1957 was a wetter-than-normal year. The abundance of moisture contributed to a virulent outbreak of a scourge which caused half of Ottawa county to be quarantined, and which also caused the cancellation of the 1957 county fair.

Anthrax outbreak in Welch, July 22, 1957

The first indicator of trouble was an outbreak in Welch.

No anthrax in Ottawa county, says county agent. July 25, 1957

Local farmers were justifiably concerned, but the county agent assured them that “all is well!” just like the ROTC officer in Animal House. However, cases soon started appearing in western Ottawa county, and on August 2, this story was across the front page:

Anthrax quarantine in effect, August 2, 1957. Click to enlarge.

Dairy farmers were also affected by the quarantine.

Milk trucks stopped during 1957 anthrax quarantine. August 4.

The quarantine area missed most of Miami itself, but it did get as close as the fairgrounds. Therefore, a decision was made to cancel the fair and horse races.

1957 Ottawa county fair canceled due to anthrax quarantine

As the article points out, this was the only non-war cancellation of the event since it began in 1916.

By mid September, the epidemic had played itself out. About 1,000 head of livestock were lost in Craig, Mayes, and Ottawa counties. Most quarantines were lifted by September 17, although some farms remained isolated for several more weeks until every trace of infection was gone.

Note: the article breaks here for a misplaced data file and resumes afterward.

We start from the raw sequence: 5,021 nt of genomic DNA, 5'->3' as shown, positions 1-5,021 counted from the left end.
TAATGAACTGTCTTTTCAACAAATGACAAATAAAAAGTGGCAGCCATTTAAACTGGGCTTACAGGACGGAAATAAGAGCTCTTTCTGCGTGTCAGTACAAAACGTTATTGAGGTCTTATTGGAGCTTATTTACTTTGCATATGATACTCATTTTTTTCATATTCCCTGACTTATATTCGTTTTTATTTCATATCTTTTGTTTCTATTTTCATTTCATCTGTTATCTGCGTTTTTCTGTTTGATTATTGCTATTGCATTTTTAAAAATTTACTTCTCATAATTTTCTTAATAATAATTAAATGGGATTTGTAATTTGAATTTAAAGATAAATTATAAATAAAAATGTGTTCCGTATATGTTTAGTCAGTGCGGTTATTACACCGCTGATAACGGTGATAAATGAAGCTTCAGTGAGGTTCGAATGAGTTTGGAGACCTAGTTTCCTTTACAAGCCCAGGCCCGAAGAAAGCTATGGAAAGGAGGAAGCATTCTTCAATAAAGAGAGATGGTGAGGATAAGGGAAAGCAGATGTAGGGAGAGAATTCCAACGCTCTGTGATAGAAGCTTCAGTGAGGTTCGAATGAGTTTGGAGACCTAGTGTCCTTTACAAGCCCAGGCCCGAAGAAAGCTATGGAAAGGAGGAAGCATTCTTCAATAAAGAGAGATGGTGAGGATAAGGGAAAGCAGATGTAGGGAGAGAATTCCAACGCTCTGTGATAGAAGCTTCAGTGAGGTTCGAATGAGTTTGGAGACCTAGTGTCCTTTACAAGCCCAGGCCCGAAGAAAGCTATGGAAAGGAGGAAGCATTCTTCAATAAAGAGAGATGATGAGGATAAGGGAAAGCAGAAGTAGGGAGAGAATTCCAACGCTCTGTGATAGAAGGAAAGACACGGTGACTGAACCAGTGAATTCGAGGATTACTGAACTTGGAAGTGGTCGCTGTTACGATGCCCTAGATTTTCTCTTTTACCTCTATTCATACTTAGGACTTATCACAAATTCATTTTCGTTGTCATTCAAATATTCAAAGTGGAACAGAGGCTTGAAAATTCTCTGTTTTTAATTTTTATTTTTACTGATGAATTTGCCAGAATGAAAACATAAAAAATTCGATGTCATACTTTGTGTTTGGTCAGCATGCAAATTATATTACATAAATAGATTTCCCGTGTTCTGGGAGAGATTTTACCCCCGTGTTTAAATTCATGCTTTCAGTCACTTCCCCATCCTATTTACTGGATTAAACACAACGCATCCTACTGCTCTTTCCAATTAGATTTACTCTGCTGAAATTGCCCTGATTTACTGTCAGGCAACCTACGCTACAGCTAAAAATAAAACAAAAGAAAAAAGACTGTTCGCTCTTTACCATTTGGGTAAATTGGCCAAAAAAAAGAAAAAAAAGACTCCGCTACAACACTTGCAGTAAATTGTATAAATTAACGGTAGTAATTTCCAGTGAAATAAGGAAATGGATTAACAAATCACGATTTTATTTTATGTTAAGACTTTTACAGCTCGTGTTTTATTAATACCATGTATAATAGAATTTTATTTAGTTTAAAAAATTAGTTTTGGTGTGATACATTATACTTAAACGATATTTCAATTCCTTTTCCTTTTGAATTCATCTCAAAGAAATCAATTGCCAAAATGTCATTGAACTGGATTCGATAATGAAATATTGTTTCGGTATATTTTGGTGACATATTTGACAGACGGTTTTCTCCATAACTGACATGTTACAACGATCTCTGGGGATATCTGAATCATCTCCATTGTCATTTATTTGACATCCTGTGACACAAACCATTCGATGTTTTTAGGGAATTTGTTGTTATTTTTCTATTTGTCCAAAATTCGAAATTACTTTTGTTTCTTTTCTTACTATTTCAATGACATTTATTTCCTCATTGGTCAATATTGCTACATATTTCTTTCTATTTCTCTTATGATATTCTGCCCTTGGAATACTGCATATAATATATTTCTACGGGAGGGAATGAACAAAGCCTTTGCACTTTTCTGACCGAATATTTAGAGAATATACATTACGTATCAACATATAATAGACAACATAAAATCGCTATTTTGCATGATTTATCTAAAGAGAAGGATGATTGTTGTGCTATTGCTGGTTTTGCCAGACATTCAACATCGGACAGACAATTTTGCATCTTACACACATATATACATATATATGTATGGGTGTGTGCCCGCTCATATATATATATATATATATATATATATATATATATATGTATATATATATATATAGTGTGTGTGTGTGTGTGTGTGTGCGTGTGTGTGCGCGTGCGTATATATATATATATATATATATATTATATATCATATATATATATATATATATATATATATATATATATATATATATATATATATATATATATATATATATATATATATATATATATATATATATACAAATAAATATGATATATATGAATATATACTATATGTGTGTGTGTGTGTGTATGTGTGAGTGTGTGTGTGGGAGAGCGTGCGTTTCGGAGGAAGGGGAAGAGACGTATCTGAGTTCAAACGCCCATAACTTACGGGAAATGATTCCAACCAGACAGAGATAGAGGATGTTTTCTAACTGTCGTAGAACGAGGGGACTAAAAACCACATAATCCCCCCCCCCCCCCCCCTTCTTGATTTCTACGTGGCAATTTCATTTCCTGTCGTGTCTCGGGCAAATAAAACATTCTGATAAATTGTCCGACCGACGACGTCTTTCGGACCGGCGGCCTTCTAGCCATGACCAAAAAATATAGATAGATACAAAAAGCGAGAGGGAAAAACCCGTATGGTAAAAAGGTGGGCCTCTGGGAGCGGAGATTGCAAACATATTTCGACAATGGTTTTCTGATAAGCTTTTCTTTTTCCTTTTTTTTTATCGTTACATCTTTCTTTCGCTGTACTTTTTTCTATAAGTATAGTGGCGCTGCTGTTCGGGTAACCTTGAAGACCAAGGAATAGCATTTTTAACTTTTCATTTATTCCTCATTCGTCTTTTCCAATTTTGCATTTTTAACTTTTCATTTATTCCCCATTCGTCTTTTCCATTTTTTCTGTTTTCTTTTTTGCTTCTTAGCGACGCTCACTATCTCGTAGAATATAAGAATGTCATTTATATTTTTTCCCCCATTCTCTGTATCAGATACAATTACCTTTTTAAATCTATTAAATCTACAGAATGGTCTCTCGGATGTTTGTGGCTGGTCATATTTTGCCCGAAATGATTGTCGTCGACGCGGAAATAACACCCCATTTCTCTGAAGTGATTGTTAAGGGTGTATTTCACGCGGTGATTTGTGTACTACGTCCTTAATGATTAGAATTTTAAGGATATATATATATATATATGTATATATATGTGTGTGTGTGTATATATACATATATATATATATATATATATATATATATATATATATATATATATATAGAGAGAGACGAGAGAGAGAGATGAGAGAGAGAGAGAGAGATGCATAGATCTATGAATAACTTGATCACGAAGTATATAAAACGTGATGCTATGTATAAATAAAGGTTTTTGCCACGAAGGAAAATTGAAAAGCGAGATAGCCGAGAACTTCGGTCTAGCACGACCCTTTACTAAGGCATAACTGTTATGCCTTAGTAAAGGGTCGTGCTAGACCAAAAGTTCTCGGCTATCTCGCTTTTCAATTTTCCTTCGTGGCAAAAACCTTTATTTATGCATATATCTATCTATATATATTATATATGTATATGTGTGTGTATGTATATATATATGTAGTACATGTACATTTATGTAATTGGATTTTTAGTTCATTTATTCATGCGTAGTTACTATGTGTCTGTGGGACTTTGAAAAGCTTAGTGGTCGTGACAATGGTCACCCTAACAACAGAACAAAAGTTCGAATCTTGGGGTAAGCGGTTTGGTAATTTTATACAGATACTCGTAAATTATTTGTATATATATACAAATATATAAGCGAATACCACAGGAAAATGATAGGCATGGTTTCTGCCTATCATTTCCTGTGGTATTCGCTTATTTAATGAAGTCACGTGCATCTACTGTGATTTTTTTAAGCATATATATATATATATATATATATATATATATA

Thus ended a year made sadly unforgettable by those who remember it. And when terrorists attempted to release anthrax spores in 2001, some terrible memories must have been rekindled.

OK Plumbing: Getting There by Horse or by Motor

Miami Businesses

In 1912, Miami was nineteen years old. Main Street had recently begun to be paved, but other streets in town were dirt that turned to pure mud in a rain. Oklahoma, the state, had been in existence for five years. And OK Plumbing Company was born.

OK Plumbing wagon, circa 1912, with Lisle Torbert Sr.

Lisle Torbert and his father, William, set up shop at East Central, close to what would be known as the Cardin Building, Security Bank’s long-time home. They had a store with a section where the newest plumbing fixtures were displayed.

In 1913, two spinsters were scandalized by the appearance of one of those new-fangled flush toilets, right there for the whole world to see! When Torbert’s new wife refused to remove the offending fixture, the ladies took great pains to stay on the opposite side of the street.

In the 1919 city guide, OK Plumbing is listed at 104 North Main.

OK Plumbing display window, 1924

By 1927, they had moved to their location remembered by Miami baby boomers: 34 North Main. That address was shared by the Canteen, a news shop/snack bar/delivery service/bus station. They stayed there for the rest of their existence.

By 1929, OK Plumbing was well-enough established to land the job of plumbing the five story building being built for First National Bank. With a Depression on, it was welcome work. That winter, temperatures dropped to -25, but the plumbing held up during construction, and is still working fine. Indeed, buildings all over Miami have OK Plumbing-supplied pipes and fixtures.

Around 1964, Lisle Torbert Sr. passed away, and Junior took over. Lisle senior was active in the local Lions Club, and Lisle junior kept up the tradition. Both ended up 50+ year members, and Lisle senior’s wife managed the Lions Eye Bank for many years.

Mary Lee Torbert, Lisle senior’s granddaughter,  at North Main, next to the sign for Lion Torbert Park, late 50’s

The Torbert family was honored by the Lions when the park at 1802 NE E was dedicated in their honor in June, 1957. The park was actually named for Lisle senior. The park is still there, by the way.

OK Plumbing stayed at it until the late 90’s, when Lisle decided to retire. But it had an amazing run, beginning with a horse-drawn wagon, and ending close to the 21st century.